Experienced St. Charles Bankruptcy Attorneys
No one wants to have to file for bankruptcy relief. But, if you are struggling with debts that are growing out of control, it can feel like there is no other way out.
Many people see bankruptcy as a last resort. However, it may actually be the best option for many people facing unpayable debts. This is especially true if you are facing a garnishment, repossession, or any other difficulties.
The best thing a bankruptcy can do is stop the harassing phone calls from a collection agency. Using a qualified bankruptcy lawyer will help put a stop to collection efforts.
Chapter 7 Bankruptcy
Many debtors may be eligible to file a fresh start bankruptcy under Chapter 7 of the Bankruptcy Code.
Chapter 7 bankruptcy is more often known as a “fresh start” bankruptcy. This is because you complete a Chapter 7 bankruptcy in a short period of time. The trustee uses the non-exempt assets of a debtor to pay off the creditors. However, in most cases, debtors will not have any non-exempt assets to turn over to the trustee. Meaning, most people who file for bankruptcy do not lose any property. This is why it is important to hire a qualified bankruptcy attorney to protect your property.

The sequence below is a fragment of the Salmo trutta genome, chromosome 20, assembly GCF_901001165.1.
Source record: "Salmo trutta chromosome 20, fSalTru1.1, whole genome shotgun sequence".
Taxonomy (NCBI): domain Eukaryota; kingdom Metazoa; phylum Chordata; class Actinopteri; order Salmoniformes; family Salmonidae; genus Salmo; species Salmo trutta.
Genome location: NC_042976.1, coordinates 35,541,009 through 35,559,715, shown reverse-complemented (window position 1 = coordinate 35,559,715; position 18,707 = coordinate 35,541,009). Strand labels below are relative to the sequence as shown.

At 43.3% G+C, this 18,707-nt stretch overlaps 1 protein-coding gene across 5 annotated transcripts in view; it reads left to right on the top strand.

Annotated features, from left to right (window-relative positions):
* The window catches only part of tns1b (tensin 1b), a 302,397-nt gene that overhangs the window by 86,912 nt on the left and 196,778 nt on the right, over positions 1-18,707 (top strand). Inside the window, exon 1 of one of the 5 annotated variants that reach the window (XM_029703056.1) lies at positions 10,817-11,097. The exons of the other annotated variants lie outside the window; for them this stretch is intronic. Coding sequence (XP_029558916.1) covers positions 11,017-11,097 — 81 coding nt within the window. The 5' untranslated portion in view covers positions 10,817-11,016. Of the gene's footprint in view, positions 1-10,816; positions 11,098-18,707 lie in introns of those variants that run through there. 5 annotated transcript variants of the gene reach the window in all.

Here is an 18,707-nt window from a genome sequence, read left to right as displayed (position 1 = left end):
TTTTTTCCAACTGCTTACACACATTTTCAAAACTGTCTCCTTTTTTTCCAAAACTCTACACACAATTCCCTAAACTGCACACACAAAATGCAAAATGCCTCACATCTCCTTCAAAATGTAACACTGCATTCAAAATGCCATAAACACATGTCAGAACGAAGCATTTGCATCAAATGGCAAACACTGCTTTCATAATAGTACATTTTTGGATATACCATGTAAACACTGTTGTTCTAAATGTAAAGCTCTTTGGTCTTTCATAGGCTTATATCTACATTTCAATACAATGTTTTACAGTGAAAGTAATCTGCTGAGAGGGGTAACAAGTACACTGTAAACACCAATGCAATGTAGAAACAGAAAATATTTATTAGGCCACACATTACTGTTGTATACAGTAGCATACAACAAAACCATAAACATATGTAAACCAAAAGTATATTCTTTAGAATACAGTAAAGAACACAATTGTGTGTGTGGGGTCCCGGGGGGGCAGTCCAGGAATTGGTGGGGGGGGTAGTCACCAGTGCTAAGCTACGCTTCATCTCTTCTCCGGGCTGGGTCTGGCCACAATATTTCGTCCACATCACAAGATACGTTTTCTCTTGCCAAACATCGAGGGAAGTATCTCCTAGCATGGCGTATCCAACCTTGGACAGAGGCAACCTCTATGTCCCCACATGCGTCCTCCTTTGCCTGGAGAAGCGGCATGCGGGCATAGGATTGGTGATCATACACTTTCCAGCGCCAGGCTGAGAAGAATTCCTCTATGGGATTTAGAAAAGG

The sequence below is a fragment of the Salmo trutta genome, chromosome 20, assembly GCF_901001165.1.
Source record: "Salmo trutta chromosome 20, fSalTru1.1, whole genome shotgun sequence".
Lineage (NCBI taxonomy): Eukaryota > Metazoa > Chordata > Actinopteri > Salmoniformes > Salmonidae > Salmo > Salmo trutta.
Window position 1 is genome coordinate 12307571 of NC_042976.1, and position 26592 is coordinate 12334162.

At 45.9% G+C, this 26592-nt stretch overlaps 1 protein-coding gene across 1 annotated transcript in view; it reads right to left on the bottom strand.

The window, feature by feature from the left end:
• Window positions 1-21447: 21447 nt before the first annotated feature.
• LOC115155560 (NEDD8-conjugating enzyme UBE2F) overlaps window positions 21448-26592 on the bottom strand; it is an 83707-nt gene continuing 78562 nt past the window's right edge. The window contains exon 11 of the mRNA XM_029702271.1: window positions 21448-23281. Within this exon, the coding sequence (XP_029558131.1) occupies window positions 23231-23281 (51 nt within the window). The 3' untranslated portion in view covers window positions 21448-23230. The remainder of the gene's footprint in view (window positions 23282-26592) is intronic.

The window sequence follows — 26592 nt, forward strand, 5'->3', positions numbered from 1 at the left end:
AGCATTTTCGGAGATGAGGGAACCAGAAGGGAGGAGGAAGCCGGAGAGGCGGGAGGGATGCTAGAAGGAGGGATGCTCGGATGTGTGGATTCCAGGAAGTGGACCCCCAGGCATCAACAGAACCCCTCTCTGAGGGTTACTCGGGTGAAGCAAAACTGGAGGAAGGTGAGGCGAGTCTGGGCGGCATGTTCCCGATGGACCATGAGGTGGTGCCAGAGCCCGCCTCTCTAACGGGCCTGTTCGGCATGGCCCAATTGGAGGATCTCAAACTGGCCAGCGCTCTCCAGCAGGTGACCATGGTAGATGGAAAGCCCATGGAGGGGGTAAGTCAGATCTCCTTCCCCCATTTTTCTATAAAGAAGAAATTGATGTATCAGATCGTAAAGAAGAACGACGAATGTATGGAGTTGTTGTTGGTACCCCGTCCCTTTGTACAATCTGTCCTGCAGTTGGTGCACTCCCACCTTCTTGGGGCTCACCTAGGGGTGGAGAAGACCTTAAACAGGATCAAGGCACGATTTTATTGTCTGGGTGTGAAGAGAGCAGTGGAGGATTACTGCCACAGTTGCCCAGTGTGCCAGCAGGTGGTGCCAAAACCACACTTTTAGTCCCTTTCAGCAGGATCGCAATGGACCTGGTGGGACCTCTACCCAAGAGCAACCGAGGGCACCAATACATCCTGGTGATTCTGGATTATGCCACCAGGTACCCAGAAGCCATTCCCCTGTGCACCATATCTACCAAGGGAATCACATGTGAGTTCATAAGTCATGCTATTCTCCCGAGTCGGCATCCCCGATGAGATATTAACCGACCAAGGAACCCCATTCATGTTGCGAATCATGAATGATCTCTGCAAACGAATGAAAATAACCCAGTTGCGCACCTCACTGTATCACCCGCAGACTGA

Chapter 13 Bankruptcy
Sometimes debtors may be better served by filing for Chapter 13 bankruptcy protection. A Chapter 13 bankruptcy creates a payment plan to pay off some or all a debtor’s debts. This is helpful when an individual needs to catch up payments on a secured debt, such as a car or a home. It is also helpful if the debtor has a property that is not exempt that they wish to keep. Chapter 13 may also be a good option for those debtors that do not qualify for a Chapter 7 due to income and the means test.
In most cases, the payments made in bankruptcy will be less than trying to pay off the debts otherwise.
A Chapter 13 debtor will come up with a plan to pay off their debts in a structured manner. There are many factors which go into creating this plan. These factors can include the debtor’s ability to pay, equity in assets, and types of debts.